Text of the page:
Be careful when cutting back car insurance
Kailua businessman Joseph Hallabay learned that scrimping on his auto insurance was a costly mistake.
And he hopes other consumers can learn from his experience and think carefully before they cut their insurance coverage.
Hallabay, who owns the Fantastic Sam's hair salon next to Hamakua Safeway, said he was stopped at a red light on the morning of May 8 in the Chinatown area when a truck driven by an uninsured driver hit his 1996 Saab 900.
He was thankful that neither he nor his two passengers were injured. Then he filed a police report, figured that he'd do some paperwork, then get his repairs covered with the help of Hawai'i's no-fault insurance law.
But this week — months later — he headed for Small Claims Court, frustrated by the delays.
Hallabay, who has run his Kailua store for five years, said he was looking to save some money on his annual auto-insurance costs. So he eliminated his collision coverage and cut back his coverage to just be the minimum required by law.
He estimated a savings of $300 to $400 a year. "I thought we could use that 'saved' money for something else more important," he said.
But he said the savings cost him much more. If he had collision coverage, his insurance company would have helped deal with the other party.
Without such coverage, he said, he has had to deal with the insurance case examiner and the changing story of the other driver. "I have to fight for myself, and I've spoken to lots of attorneys, and because it was a minor accident not involving any severe pains or life loss, they would not take the case," Hallabay said.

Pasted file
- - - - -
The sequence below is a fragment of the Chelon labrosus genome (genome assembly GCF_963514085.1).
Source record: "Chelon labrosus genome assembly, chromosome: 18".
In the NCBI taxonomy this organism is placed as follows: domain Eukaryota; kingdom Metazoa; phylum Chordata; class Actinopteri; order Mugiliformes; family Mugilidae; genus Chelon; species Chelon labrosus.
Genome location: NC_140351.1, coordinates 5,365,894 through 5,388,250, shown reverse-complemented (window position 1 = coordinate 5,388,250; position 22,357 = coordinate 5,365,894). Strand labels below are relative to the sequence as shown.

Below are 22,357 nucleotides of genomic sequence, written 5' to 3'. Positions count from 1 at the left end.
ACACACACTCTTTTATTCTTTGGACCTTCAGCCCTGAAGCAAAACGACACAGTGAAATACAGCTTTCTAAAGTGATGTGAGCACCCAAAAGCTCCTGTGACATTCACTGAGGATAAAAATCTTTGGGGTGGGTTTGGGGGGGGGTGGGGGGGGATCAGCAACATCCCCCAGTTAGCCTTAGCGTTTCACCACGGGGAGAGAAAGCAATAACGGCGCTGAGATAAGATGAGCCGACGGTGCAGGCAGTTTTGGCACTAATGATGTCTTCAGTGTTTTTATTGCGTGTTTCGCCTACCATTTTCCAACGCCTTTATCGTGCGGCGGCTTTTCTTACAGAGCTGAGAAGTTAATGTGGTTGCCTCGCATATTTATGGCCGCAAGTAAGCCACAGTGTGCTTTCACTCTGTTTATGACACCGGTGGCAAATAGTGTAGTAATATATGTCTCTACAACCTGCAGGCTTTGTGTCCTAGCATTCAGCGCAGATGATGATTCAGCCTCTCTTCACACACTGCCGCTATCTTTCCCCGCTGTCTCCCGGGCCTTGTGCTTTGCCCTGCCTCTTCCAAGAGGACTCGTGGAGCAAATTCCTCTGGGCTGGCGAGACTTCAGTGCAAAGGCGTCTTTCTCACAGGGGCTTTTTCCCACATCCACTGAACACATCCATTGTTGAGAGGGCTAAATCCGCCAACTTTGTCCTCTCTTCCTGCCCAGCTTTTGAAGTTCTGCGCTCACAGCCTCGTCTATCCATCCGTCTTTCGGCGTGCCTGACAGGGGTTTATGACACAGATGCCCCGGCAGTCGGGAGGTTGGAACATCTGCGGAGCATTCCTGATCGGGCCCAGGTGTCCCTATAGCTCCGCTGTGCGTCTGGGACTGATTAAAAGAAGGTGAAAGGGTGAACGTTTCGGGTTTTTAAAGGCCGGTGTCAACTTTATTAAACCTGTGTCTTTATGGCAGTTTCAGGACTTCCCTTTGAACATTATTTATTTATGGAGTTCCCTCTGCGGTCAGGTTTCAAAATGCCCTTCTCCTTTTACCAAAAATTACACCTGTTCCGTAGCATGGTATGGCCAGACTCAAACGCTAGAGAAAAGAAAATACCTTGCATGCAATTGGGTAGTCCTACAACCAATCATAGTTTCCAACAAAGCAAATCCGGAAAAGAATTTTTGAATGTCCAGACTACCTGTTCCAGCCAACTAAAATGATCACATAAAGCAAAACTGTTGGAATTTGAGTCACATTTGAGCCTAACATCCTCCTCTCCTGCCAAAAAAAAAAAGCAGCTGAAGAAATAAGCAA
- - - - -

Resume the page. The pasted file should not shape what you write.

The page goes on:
One of the state's largest insurers — Island Insurance Companies — occasionally sees people trim their insurance coverage but cautions against making such decisions.
"We do see a lot of people just buy the state-required limits," said John Schapperle, president and chief operating officer of Island Insurance.
And Schapperle said the lower coverage means people don't have enough coverage to pay for accident claims. "There's not much we can do because people are complying with state law."
Despite the troubled economy, "we haven't seen any trend where people have cut back," Schapperle said.
But he said people do look to the short-term upfront savings since insurance isn't something that you're using every day.
Because he's in the business, he said, he believes in keeping substantial coverage. He said Hallabay's story could have been even worse. If the truck had hit Hallabay and that caused him to rear-end another car which caused injuries, Schapperle said, he could have been sued and his business assets endangered.
"Unfortunately, it's a difficult situation," Schapperle said.
He said people should be cautious about changing their insurance without understanding what they are dropping.
Hallabay said he's increased his insurance coverage. "This is to warn people," he said.